From the ~15,876 trap nights, this pilot network removed 18 possums over ~54 nights. We estimated 600 possums left within the Kaitake Range after the double (or dual) aerial 1080 operation was completed. When evaluated to the self-reporting leg hold network (installed since late-2019, using 190 leg hold traps), this network has removed 108 possums from the Kaitake Range over a 54 night periods between 1 May to 23 June 2020 (~10,260 trap nights). It should be noted that this trapping period occurred following New Zealand’s March/April 2020 Level 4 Covid-19 lockdown. During this time no leg hold traps were actively set to capture, meaning trap lure may have increased in novelty through a two month period of no trapping.

Sentinal possum trap.

We hypnotise that the single set removal trap network was ineffective at removing possums compared to the leg hold network for several reasons. Firstly the instalment of traps (unbaited and unset) for long periods (up to six months) before setting live could have allowed the novity of the traps to diminish. A better approach might have been stashing traps near or at track junctions and setting on trees once aerial operation had been undertaken to increase novity for surviving possums. Secondly, the intensive use of chew cards might have caused a distraction to surviving possums as cards where positioned along all trap lines at 100 m intervals. Thirdly, the lures used were not attractive enough given the higher abundance of readily accessible food resources available to surviving possums after stage one aerial operation. And lastly, more animals were captured than found however these were removed by members of the public before staff serviced the trapline.

We place more weight to the first two options as subsequent possums have been caught on the Kaitake Range using the above-mentioned lures, also the small number(s) of traps cleared of animals by members of public would have little impact on the trap networks results (i.e. 18 possums over 15,876 trap nights versus 108 possums caught over smaller trap nights from the leg hold traps).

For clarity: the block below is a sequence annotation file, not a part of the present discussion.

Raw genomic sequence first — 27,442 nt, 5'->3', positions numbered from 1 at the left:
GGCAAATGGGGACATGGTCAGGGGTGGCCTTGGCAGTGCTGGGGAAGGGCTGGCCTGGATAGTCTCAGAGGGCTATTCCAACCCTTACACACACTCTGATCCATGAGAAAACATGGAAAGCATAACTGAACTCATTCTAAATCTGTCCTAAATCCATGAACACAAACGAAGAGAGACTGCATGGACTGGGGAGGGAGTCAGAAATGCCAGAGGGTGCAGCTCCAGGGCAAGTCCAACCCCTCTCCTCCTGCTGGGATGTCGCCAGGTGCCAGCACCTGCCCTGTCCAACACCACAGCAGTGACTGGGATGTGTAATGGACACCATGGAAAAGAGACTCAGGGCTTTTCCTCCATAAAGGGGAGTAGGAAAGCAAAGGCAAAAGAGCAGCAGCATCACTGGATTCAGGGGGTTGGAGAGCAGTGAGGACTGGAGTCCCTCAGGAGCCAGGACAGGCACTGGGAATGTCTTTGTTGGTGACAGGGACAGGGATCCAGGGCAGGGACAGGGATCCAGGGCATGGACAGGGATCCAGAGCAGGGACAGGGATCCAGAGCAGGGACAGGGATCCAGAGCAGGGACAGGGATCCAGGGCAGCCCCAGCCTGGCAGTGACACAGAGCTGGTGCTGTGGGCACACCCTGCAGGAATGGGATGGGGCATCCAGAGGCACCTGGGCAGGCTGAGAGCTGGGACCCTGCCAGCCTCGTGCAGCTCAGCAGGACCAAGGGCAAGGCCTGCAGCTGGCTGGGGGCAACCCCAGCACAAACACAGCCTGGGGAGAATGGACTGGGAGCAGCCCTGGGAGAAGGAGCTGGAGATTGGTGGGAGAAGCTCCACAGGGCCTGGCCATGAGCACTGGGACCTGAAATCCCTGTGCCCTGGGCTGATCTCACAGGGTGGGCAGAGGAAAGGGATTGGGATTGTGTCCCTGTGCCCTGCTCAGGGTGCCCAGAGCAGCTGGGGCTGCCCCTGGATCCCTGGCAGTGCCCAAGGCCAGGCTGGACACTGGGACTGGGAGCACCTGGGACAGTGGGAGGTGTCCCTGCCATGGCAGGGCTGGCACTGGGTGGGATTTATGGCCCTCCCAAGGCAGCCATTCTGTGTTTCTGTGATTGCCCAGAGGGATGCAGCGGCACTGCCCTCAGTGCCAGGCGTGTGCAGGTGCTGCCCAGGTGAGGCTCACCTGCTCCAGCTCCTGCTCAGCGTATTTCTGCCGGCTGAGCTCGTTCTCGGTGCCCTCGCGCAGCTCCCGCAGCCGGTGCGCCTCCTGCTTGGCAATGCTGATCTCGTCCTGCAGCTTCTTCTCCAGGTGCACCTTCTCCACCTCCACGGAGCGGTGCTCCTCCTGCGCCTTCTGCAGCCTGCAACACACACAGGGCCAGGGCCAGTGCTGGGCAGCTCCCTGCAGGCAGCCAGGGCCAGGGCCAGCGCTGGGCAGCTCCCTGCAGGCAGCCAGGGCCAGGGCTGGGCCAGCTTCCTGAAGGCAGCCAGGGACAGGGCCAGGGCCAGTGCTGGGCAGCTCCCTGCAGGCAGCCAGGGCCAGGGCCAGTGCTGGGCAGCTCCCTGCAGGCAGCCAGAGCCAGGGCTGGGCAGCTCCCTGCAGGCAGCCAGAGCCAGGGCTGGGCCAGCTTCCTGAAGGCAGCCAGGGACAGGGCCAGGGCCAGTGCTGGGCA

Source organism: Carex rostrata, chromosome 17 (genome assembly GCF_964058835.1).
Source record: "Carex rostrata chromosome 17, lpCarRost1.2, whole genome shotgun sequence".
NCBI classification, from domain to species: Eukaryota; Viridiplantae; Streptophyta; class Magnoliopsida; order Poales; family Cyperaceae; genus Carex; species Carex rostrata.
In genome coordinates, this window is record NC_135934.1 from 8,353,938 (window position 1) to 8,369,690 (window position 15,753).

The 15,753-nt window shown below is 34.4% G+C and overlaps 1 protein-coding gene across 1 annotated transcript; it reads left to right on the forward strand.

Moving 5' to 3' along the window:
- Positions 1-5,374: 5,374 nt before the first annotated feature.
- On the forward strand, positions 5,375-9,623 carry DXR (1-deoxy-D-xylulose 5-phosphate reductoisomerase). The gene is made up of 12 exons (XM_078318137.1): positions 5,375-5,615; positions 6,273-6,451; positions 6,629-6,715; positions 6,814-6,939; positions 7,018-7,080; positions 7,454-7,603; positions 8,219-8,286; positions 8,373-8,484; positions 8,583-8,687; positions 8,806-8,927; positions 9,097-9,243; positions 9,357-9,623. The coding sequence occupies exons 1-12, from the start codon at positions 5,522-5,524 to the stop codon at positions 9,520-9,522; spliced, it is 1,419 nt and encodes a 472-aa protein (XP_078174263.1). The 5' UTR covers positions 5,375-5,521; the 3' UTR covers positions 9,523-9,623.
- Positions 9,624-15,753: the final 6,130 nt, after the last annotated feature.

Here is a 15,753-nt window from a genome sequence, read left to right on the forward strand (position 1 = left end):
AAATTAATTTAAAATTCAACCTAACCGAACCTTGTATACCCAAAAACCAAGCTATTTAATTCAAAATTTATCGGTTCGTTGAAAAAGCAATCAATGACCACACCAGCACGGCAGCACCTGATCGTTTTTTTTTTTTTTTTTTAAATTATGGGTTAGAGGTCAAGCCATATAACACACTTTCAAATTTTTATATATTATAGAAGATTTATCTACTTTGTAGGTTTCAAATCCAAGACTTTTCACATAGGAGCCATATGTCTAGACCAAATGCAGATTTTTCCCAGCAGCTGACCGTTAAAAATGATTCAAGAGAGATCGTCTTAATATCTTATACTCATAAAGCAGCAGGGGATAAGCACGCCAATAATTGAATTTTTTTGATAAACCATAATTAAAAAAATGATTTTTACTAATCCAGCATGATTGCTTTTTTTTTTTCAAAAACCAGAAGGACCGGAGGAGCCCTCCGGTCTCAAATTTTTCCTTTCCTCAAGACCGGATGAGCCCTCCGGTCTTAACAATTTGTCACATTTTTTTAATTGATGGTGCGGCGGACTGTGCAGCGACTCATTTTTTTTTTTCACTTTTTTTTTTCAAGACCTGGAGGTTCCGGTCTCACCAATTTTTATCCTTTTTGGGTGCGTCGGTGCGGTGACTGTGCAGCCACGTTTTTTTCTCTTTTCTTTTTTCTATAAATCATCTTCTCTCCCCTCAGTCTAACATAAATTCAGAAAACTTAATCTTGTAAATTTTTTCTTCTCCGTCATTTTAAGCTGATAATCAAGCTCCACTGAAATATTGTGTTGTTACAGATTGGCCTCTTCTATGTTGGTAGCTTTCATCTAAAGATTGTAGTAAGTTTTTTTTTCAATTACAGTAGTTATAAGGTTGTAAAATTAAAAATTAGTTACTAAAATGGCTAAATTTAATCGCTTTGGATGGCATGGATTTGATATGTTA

Ultimately, this trial demonstrates that traditional possum removal traps, even when deployed at high density (i.e. every 12.5 hectares), using three different trap types and baited with industry standard lures, will not completely remove possums from continual forests in Taranaki. We believe more sensitive control tools that require less manual bait refreshment need to be developed in order to achieve PF2050 for possums and although the self-reporting leg hold network is capturing possums at higher frequency than single set removal traps, the labour requirements of install and maintenance needs to be greatly reduced in order for this tool to be scalable.

The Taranaki Mounga Project would like to thank TPFT, DOC, along with our Taranaki Mounga ranges and the Kaitake community for being so accommodating as we carried out this work. These learnings have been shared with key research and predator control groups to help with their large-scale predator possum eradication operations from inaccessible and larger continuous forested landscapes.